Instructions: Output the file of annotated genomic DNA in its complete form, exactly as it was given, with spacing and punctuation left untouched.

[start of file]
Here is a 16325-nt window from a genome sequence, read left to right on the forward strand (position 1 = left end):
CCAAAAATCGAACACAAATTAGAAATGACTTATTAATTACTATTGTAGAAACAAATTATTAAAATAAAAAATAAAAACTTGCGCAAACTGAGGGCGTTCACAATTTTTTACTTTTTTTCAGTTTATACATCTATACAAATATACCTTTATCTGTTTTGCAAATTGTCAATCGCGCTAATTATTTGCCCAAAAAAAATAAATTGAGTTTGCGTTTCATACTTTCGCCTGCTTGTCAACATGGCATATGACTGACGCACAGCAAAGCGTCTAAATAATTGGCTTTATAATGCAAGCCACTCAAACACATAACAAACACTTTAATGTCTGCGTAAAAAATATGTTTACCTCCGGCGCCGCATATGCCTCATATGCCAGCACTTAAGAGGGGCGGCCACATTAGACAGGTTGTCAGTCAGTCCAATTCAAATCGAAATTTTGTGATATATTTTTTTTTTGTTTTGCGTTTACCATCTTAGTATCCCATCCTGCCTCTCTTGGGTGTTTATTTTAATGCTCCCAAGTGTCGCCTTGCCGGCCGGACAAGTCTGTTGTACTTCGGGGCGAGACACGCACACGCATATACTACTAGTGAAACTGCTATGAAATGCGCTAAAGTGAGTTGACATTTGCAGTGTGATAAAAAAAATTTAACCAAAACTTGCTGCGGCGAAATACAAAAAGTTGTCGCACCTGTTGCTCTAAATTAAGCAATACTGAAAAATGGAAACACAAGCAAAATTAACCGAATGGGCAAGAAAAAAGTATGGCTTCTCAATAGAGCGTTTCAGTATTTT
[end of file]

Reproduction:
Here is a 16325-nt window from a genome sequence, read left to right on the forward strand (position 1 = left end):
CCAAAAATCGAACACAAATTAGAAATGACTTATTAATTACTATTGTAGAAACAAATTATTAAAATAAAAAATAAAAACTTGCGCAAACTGAGGGCGTTCACAATTTTTTACTTTTTTTCAGTTTATACATCTATACAAATATACCTTTATCTGTTTTGCAAATTGTCAATCGCGCTAATTATTTGCCCAAAAAAAATAAATTGAGTTTGCGTTTCATACTTTCGCCTGCTTGTCAACATGGCATATGACTGACGCACAGCAAAGCGTCTAAATAATTGGCTTTATAATGCAAGCCACTCAAACACATAACAAACACTTTAATGTCTGCGTAAAAAATATGTTTACCTCCGGCGCCGCATATGCCTCATATGCCAGCACTTAAGAGGGGCGGCCACATTAGACAGGTTGTCAGTCAGTCCAATTCAAATCGAAATTTTGTGATATATTTTTTTTTTGTTTTGCGTTTACCATCTTAGTATCCCATCCTGCCTCTCTTGGGTGTTTATTTTAATGCTCCCAAGTGTCGCCTTGCCGGCCGGACAAGTCTGTTGTACTTCGGGGCGAGACACGCACACGCATATACTACTAGTGAAACTGCTATGAAATGCGCTAAAGTGAGTTGACATTTGCAGTGTGATAAAAAAAATTTAACCAAAACTTGCTGCGGCGAAATACAAAAAGTTGTCGCACCTGTTGCTCTAAATTAAGCAATACTGAAAAATGGAAACACAAGCAAAATTAACCGAATGGGCAAGAAAAAAGTATGGCTTCTCAATAGAGCGTTTCAGTATTTT